Iraq: UK visit of Iraqi Prime Minister Ayad Alawi: Briefing on Amnesty International concerns

Amnesty International UK said:

“After many years we could now see a turning point for human rights in Iraq. Tony Blair has a golden opportunity to emphasise its importance in this first visit of the new Iraqi Prime Minister.

“Victims of the appalling human rights abuses committed under Saddam Hussein deserve justice and security in their country. We must not see a return to restrictions on freedoms and unfair trials leading to the death penalty.”

Key Amnesty International concerns:

  • Trial of Saddam Hussein

    Amnesty International emphasises that any system that is handling prisoners and detainees should guarantee them rights to fair trial, freedom from torture and ill-treatment, and should not impose the death penalty.

    Amnesty International is concerned that defence counsel was not made available to Saddam Hussein at a preliminary court hearing on 1 July. Although the judge said that Saddam Hussein would be allowed legal defence in future, Amnesty International is pointing out that all accused should be given access to defence representation from the beginning of the process.

    The organisation is also concerned at apparent restrictions - or censorship - of some of the hearing. Audio of Saddam Hussein’s voice was initially barred from broadcasts.

    In addition, Amnesty International is reminding the Iraqi authorities and members of the Multinational Force in Iraq that open reporting of the trial is of paramount importance. While full physical access by the public may be impractical because of security considerations, the proceedings must at least be open to a variety of news media. In light of this, Amnesty International is dismayed that only reporters from US media outlets were allowed access to the court during the preliminary hearing.

    Amnesty International believes that in order to enable the Iraqi justice system to be fully functional, it needs significant assistance. Amnesty International is calling for the UN to establish a commission of experts to review the needs of the justice system in Iraq. Such a body could propose amendments to laws to bring them into line with international standards, and advise the Interim Government of Iraq on measures to be taken in this direction.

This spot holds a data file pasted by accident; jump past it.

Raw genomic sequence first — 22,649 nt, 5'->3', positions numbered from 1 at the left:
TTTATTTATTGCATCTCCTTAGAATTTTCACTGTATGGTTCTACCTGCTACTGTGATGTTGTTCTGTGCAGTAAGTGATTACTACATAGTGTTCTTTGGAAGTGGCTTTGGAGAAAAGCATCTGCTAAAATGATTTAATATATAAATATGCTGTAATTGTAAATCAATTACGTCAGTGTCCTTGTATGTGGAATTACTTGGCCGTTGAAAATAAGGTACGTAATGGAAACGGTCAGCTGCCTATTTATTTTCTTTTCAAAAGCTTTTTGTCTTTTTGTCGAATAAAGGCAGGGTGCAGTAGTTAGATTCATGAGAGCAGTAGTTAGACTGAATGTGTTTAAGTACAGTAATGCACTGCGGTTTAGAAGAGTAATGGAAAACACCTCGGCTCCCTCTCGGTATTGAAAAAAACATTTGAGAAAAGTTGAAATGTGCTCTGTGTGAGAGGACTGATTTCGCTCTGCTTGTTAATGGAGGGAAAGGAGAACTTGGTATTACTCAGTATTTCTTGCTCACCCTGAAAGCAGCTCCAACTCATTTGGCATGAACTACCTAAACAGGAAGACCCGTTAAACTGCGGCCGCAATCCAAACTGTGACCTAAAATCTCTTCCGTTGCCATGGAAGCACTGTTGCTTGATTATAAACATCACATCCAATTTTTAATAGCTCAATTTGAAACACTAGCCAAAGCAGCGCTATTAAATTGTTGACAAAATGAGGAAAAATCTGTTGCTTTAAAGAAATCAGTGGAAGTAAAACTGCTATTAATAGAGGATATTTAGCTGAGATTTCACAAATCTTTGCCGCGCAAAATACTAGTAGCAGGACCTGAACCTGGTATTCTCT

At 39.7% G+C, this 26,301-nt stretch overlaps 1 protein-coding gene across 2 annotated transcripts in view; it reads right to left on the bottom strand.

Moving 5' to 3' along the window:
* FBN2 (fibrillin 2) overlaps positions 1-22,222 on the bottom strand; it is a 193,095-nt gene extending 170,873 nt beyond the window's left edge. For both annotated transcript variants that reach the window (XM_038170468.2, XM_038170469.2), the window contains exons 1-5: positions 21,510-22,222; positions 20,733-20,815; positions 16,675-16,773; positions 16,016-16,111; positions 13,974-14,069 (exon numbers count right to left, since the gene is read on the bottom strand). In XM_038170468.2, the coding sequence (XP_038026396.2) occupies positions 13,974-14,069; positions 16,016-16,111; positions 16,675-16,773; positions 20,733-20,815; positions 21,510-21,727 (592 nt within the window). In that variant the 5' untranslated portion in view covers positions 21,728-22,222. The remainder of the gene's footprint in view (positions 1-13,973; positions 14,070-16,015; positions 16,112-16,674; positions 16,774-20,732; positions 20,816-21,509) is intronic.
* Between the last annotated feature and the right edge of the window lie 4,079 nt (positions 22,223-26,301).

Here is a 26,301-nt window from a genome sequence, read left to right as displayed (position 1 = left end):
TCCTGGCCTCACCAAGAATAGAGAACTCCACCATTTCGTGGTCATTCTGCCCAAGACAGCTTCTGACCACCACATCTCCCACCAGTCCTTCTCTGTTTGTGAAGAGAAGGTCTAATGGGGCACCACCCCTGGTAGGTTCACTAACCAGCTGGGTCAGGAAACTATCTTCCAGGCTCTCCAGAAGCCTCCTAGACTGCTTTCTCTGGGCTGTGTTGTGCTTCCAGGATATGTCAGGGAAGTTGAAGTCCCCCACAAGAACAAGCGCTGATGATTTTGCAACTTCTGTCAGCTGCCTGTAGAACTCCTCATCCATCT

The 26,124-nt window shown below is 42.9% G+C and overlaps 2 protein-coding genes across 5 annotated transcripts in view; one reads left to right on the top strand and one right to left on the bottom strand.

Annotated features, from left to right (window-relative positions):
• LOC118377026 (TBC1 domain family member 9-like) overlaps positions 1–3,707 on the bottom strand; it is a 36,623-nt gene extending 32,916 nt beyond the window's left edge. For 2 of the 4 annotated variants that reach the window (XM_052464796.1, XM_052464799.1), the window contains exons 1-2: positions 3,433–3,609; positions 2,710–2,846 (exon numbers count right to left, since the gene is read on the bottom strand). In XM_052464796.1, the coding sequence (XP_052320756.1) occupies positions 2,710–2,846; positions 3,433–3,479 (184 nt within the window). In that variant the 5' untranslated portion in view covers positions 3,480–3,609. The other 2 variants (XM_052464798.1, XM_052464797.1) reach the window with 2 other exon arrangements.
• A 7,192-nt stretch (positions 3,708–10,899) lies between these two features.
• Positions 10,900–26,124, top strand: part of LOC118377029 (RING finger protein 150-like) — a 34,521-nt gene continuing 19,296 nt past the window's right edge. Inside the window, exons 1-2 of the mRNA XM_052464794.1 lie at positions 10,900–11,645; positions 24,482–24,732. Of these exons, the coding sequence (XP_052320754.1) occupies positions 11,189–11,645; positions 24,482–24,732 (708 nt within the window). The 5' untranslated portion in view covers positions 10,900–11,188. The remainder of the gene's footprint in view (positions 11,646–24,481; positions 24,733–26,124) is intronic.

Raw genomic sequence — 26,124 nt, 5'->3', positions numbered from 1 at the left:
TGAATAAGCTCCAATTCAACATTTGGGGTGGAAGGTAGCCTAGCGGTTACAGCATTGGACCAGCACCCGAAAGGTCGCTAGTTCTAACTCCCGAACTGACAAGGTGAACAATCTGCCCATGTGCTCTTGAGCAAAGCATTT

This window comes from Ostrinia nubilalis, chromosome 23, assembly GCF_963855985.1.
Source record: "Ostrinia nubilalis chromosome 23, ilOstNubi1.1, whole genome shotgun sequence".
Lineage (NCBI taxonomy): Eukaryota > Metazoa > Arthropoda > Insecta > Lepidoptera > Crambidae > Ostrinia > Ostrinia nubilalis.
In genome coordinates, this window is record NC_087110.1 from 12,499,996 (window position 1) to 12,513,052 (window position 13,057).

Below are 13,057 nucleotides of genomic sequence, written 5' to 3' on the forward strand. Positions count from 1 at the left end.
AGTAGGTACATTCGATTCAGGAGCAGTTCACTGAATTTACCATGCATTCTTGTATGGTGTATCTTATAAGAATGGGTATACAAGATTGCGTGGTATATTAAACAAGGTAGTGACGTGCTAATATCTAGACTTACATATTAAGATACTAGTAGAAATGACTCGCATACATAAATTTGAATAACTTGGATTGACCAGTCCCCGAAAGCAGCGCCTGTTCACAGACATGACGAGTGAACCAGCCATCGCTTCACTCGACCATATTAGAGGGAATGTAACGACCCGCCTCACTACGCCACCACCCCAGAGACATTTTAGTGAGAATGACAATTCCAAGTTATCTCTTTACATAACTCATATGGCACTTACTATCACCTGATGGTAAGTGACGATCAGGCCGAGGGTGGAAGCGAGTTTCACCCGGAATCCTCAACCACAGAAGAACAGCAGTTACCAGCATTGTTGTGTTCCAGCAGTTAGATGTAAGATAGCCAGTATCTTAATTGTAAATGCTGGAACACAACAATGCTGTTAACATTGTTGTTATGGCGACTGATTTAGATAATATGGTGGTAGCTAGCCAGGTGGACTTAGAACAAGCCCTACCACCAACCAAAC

• Responsibility for prisoners

    In a 28 June 2004 report, Amnesty International expressed concern that the US has recently stated its intention to hold without charge between 4,000 and 5,000 detainees despite a legal requirement to release them or transfer them to Iraqi custody. The US has recently said that it was holding 6,400 prisoners.

    Amnesty International is concerned that the resolution for handover of power (United Nations Resolution 1546) is silent on the question of the Coalition’s prisoners. In early June Amnesty International wrote to the US Permanent Representative to the United Nations, John Negroponte, expressing serious concern that Resolution 1546 failed to clarify the fate of prisoners held by the occupying powers. Amnesty International has received no reply to this letter. Meanwhile, in comments to international media on 13 June, Lieutenant Colonel Barry Johnson, a US spokesman for detention operations in Iraq, said the US would continue to hold between 4,000 and 5,000 detainees. No legal basis for these detentions was given.

    Amnesty International’s report, 'Iraq: human rights protection and promotion vital in the transitional period', makes clear that any further detentions by the US and other members of the multinational force after 30 June would be unlawful. Suspects may only be re-arrested by the Iraqi authorities if there are grounds under Iraqi law, consistent with international standards, to detain them.

  • New security measures

    Amnesty International is concerned about warnings from the Iraqi Justice Minister that the new National Safety Law ‘will restrict some freedoms’. The measures introduced must not be used to restrict freedom of expression and press freedom. Every government has an obligation to defend the security of its citizens - but not at the cost of human rights.

    Among other things, the new law gives the government power to impose curfews, set up checkpoints as well as search and detain suspects.

    If people are detained they must be brought before a court without undue delay. They must not be subjected to torture or ill-treatment and they must have access to defence lawyers during their detention. Family members should also be kept informed of their detention.

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